Thursday, August 18, 2011

Swedish Volunteers in the Russo-Finnish Winter War 1939-1940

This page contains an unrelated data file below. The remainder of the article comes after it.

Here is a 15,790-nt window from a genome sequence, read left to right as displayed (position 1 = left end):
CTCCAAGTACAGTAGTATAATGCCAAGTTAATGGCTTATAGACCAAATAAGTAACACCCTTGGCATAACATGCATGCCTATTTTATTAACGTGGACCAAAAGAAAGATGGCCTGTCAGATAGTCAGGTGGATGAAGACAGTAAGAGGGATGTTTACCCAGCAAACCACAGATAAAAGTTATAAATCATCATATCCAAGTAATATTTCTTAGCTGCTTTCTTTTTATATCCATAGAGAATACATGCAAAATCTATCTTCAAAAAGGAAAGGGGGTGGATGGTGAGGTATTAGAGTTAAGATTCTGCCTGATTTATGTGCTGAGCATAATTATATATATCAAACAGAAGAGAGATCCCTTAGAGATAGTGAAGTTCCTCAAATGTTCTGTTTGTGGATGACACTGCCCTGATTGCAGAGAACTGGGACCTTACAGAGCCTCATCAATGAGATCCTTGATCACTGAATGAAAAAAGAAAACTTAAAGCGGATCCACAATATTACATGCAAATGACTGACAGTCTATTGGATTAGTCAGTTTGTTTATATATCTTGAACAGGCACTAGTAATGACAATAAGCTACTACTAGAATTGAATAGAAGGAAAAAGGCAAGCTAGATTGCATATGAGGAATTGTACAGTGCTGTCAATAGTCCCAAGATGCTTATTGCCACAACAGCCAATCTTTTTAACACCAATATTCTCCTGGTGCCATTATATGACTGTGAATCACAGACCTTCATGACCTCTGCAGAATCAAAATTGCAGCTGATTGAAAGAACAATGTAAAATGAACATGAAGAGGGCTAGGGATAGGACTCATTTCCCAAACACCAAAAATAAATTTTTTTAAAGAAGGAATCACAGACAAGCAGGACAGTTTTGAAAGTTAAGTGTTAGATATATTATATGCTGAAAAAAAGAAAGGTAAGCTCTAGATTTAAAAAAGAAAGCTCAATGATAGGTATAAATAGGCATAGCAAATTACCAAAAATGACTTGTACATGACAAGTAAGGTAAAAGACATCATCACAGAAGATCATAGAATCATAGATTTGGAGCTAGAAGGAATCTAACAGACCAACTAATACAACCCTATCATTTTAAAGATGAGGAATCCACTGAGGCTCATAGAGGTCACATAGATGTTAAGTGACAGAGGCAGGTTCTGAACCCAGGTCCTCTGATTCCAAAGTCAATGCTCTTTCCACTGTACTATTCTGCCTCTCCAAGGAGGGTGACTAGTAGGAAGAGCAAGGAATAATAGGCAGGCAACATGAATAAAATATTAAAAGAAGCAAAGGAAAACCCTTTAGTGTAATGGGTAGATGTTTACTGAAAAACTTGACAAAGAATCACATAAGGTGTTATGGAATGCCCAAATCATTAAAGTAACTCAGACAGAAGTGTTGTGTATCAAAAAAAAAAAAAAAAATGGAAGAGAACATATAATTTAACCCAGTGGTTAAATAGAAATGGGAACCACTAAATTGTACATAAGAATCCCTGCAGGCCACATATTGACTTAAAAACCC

Finland's heroic struggle to preserve independence and defend its territories, citizens, and culture against the Russian superpower to the east has been acknowledged many times, as have the bravery and resourcefulness of the Finnish troops in the 105-day conflict termed the Russo-Finnish Winter War of 1939-40 (hereafter shortened to the Winter War). But the story of the more than 8,000 Swedish volunteers who fought for Finland's cause is largely unexplored outside the borders of Sweden. The difficulty of the political situation of neutral Sweden, sandwiched between Nazi Germany and the "Russian Bear," resulted in that country having to walk a diplomatic tightrope when determining if and how it would support Finland's cause. Plans for a Swedish volunteer force were laid several months prior to the Soviet Union's invasion of Finland on November 30, 1939. The day of the attack when the Red Army violated Finland's borders and the Soviet air force bombed Helsinki, volunteer recruitment centers opened within Sweden.